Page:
History of Plitvice Lakes in 60 Seconds

Photo of Peterjon Cresswell
1 August 2017

History of Plitvice Lakes in 60 Seconds

The shimmering lakes and lush forests of Plitvice in central Croatia have long drawn visitors from around the region. A national park since 1949, halfway between Zagreb and Dalmatia, they were a favoured stop-off for Habsburg royals.

Croatia’s biggest and most popular national park has been a tourist attraction for some 200 years. Open year-round, Plitvice attracts more than 1 million annual visitors to its 16 cascading lakes of changing colours.

First recorded in 1777, regularly visited throughout the 1800s, even by Habsburg royalty, and facilitated by a hotel in 1890, Plitvice became a national park in 1949 and a UNESCO World Heritage site 30 years later.

Plitvice has not always been a tranquil area of natural beauty. Occupied by Ottomans and Habsburgs in rapid succession, Plitvice became a military frontier, populated by Serbian border guards from the 1500s onwards.

Remote enough to host clandestine meetings of the newly formed Croatian League of Communists in the 1940s, Plitvice became the first flashpoint in the Croatian War of Independence in 1991.

It now sits close to Croatia’s border with Bosnia, halfway Zagreb and northern Dalmatia. Regular bus services run from the capital, Zadar and Split.

Imbued with minerals that create shimmering hues of greens and blues, the lakes change dimension by a centimeter or so each year due to the constantly evolving natural barriers between them. These travertine barriers, natural deposits of moss, algae and bacteria, are interconnected with the air, water and plant life. Swimming is strictly forbidden.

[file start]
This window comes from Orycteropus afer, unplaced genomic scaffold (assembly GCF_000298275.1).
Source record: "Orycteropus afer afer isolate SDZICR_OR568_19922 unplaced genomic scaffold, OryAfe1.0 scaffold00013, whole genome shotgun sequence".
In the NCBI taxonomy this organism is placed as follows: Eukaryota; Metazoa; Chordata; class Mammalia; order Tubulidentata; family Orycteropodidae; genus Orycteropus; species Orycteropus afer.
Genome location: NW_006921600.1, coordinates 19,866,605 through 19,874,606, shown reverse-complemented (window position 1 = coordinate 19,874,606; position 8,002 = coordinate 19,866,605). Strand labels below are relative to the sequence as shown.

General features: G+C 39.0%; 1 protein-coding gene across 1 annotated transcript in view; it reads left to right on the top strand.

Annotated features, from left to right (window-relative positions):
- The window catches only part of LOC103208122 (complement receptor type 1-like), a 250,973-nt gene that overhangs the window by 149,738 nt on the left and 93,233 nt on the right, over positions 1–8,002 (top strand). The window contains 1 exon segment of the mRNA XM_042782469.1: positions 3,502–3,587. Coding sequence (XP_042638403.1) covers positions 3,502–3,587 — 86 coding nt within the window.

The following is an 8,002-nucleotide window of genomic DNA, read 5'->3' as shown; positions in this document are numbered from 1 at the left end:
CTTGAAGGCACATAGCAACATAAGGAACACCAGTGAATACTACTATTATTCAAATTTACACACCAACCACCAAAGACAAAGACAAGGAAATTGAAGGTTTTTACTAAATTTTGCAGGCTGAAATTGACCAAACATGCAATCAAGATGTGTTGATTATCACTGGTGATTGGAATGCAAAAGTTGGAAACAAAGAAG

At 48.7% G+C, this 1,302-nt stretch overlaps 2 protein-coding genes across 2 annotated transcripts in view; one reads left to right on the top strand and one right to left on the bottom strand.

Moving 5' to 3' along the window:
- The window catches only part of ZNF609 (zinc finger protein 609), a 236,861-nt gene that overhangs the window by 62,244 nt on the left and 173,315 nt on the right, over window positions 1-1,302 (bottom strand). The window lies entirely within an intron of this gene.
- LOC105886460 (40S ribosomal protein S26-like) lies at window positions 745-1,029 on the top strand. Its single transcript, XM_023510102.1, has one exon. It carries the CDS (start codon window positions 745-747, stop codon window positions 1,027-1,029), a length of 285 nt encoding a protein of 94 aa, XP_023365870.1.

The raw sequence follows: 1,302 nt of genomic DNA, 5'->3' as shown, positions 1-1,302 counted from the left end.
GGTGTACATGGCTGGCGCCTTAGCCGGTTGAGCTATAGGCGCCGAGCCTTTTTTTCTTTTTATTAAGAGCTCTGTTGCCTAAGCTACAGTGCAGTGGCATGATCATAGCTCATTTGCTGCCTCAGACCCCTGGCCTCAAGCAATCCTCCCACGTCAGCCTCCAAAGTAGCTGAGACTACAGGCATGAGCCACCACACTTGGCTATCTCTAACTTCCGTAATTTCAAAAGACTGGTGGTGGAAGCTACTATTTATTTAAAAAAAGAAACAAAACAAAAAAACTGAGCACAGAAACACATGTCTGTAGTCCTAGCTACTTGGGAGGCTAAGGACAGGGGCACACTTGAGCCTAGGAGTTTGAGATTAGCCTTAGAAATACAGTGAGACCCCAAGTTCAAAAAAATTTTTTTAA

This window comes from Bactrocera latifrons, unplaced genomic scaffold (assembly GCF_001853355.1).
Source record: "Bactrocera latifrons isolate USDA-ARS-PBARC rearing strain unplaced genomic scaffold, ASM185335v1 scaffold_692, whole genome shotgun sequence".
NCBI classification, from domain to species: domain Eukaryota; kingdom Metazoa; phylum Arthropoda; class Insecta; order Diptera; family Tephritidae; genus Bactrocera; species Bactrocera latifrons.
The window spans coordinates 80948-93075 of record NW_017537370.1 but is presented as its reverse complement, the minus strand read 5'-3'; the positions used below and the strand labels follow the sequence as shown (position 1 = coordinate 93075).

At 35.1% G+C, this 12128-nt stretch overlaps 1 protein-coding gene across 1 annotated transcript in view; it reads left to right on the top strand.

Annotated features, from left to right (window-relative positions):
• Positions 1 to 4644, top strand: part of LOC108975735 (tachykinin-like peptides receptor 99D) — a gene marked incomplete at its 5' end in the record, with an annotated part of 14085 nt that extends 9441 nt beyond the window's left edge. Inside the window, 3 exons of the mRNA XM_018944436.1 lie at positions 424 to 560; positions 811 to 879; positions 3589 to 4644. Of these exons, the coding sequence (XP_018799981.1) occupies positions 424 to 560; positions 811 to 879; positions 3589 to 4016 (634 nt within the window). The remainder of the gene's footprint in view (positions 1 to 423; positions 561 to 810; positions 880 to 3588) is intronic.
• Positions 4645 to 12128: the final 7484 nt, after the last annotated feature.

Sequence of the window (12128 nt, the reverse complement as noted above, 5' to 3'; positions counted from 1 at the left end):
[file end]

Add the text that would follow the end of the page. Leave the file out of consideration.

Visiting Plitvice is not just about lakes and waterfalls. The national park is home to 55 types of orchid alone, among the 100-plus plant species identified here. Equally rare are the brown bears, lynx, wolves, eagles and wild cats spotted amid the 300 square kilometres (73,400 acres) of wooded slopes.

From April to October, electric-powered boats and panoramic trains transport visitors around the waters. Wooden walkways and footbridges, tastefully designed to blend in with the vegetation, link the lakes, waterfalls, streams and Alpine forests for those who prefer to hike around Plitvice. An early start allows you to see everything in one day. There is also plenty of rustic accommodation on-site or close to one of the three entrances.

Plitvice National Park: 7am-8pm Mon-Sun. Go to its website for reservation details.

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